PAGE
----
The presented case study provides a review of the rationales behind state ownership and the decisions to establish SOEs and delineates specific implications of these policies. Its main focus are SOEs in Bulgaria, Estonia, Lithuania, Poland, and Slovakia.
In 2007-2008, a single rate for income and profit tax of 10% (or “flat rate”) was introduced in Bulgaria. It is now apparent that this was only the last stage of a long-lasting tax reform which has been going on without interruption under numerous and fundamentally different governments.
With the recent rise of populism and great popluarity of populist politicians in Western European countries, it is more urgent than ever to talk about the fact that the hours of liberal democracies are numbered. However, the recently published ELF study shows a different, more optimistic picture.
Posting of workers plays an essential role in the Internal Market and the cross-border provision of services. Simply put, posting of workers allows a worker from a sending country to work in a recipient country while observing regulations of the former.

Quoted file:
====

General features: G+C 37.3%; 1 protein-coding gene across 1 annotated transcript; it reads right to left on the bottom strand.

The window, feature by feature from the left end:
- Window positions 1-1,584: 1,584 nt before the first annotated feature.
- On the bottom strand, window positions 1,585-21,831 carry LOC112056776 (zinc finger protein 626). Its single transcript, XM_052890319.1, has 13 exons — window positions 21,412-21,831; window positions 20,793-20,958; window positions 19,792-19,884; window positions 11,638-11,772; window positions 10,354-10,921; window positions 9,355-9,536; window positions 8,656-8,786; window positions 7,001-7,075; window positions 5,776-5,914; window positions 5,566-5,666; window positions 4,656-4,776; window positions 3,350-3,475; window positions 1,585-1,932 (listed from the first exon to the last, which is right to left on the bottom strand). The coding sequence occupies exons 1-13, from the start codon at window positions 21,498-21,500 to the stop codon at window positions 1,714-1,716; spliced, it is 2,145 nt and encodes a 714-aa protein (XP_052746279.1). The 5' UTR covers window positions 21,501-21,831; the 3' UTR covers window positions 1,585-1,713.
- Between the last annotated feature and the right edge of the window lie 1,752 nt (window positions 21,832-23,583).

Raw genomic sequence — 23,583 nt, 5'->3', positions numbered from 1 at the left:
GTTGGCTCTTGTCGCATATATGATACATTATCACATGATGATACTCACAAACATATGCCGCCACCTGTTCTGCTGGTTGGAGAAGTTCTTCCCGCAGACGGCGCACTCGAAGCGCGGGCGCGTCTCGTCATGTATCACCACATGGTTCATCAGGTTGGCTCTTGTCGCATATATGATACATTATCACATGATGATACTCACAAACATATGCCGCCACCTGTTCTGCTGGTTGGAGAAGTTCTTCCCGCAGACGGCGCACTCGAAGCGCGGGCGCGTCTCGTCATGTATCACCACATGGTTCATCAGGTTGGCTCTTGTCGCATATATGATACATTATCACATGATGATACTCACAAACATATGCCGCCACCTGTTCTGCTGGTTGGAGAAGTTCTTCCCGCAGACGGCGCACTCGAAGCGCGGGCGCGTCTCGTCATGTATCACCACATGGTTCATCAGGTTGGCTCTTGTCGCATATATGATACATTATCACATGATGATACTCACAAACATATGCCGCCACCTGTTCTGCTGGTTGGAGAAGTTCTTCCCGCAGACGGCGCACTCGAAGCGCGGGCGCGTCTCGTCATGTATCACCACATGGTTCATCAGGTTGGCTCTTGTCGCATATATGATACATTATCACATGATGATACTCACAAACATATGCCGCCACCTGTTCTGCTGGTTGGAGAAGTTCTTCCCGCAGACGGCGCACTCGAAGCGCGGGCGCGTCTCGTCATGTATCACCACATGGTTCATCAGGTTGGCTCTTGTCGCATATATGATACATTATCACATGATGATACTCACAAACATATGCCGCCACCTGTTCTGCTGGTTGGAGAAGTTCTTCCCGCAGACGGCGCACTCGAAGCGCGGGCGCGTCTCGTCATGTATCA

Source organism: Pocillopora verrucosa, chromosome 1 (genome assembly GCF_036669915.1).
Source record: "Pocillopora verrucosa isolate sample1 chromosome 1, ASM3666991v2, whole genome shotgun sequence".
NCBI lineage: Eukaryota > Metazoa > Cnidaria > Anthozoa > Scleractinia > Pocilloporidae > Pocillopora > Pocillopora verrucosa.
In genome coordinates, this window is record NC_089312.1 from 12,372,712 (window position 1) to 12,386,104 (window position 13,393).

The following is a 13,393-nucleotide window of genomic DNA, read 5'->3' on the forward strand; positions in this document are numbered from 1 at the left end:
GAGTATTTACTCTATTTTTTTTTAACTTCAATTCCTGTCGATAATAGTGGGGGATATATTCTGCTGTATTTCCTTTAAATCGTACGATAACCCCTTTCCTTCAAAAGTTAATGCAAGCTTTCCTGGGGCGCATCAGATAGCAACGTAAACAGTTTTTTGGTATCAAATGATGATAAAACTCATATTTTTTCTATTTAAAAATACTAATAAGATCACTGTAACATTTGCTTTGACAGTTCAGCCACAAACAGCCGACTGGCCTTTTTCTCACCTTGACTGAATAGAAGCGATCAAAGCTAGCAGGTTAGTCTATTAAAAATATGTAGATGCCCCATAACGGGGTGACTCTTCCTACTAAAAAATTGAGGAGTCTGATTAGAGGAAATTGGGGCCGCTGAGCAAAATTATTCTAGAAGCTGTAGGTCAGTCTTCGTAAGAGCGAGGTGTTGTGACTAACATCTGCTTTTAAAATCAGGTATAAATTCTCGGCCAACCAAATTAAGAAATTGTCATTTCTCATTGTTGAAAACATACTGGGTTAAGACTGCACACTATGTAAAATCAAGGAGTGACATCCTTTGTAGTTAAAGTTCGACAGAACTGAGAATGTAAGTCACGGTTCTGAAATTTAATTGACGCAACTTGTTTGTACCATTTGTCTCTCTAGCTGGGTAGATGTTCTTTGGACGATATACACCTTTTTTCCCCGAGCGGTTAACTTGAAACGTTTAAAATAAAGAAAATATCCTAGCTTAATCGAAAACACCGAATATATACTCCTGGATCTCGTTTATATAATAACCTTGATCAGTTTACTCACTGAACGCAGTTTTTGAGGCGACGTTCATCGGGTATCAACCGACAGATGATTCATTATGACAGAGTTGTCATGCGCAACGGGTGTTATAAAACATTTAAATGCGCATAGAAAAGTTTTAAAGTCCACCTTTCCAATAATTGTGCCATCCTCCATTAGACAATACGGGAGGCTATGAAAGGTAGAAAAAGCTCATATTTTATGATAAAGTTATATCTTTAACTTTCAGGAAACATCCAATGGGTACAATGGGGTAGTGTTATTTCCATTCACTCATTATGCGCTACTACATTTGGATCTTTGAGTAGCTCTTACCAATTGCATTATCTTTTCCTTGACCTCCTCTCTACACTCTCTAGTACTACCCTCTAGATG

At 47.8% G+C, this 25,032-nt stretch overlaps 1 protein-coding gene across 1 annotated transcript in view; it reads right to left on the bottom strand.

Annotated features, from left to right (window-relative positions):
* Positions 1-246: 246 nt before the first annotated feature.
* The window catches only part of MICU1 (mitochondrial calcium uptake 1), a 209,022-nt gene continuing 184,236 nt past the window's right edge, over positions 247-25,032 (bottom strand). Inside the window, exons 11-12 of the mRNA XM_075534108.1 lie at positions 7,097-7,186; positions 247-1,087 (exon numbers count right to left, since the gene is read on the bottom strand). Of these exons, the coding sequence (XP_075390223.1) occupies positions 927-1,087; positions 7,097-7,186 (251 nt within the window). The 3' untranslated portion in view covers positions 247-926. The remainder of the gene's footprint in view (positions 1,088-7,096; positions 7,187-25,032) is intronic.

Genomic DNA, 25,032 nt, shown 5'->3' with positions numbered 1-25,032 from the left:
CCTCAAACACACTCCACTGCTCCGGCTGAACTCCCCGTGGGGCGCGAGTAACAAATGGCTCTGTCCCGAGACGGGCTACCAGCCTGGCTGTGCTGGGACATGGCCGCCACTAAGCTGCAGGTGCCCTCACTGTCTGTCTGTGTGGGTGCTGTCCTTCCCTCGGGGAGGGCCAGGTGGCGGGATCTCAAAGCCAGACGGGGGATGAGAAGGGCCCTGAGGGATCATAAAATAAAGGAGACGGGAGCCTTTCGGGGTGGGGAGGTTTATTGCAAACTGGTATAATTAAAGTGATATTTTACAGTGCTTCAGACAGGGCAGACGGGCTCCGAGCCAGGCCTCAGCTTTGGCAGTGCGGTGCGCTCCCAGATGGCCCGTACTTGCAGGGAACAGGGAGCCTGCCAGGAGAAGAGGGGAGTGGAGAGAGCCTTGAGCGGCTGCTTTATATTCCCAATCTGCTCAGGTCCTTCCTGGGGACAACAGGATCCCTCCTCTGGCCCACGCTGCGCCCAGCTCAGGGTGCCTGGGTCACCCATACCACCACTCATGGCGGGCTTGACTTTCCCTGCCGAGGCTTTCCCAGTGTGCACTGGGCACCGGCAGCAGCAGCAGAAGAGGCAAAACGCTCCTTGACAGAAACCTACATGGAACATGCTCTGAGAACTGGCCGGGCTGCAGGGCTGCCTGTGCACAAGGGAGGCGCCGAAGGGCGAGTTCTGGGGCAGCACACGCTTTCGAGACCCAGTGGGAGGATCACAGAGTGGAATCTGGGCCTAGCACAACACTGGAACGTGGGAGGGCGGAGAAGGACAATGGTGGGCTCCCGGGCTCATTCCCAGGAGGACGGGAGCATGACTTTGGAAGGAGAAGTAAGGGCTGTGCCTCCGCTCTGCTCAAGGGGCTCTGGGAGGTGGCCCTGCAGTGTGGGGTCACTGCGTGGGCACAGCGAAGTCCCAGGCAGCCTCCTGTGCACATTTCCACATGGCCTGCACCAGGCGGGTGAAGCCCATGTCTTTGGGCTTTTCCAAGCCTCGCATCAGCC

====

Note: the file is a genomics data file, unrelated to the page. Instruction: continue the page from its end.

The Lithuanian Free Market Institute publishes a handbook on public policy analysis Government Against Scarcity: How it Changes Who We Are, focusing on four areas – labor relations, money, consumption habits, and social support – where the government is increasingly restricting individual freedom, choice, and initiative.
This paper compares the regulatory environment in Slovenia, Croatia, the Czech Republic, and Slovakia with the objectives and aims outlined in the European Agenda. Along with innovative examples of the collaborative economy in these four countries, attention is devoted to the areas where there is room for improvement.
Restrictions on cash payments are in place in many countries around the world and an EU-wide restriction is looming. However, cash plays a number of important roles in the economy. To counter the one-sided public discussion about cash, INESS published in English Why to Keep the Cash Economy.
Lithuania’s new Labor Code that was supposed to be flexible in balancing employee-employer interests is to take effect as of 1 July 2017. It was already approved by the previous government, but vetoed by the President. Therefore, its entry into force was postponed and so began the process of its improvement.
Polish economic policy should aim to increase the country’s resilience and strengthen economic foundations. The safety margin, in the form of ensuring the appropriate fiscal space, must be maintained not only because of tensions in the world economy, but also in terms ofpossibly less sharp, cyclical slowdown.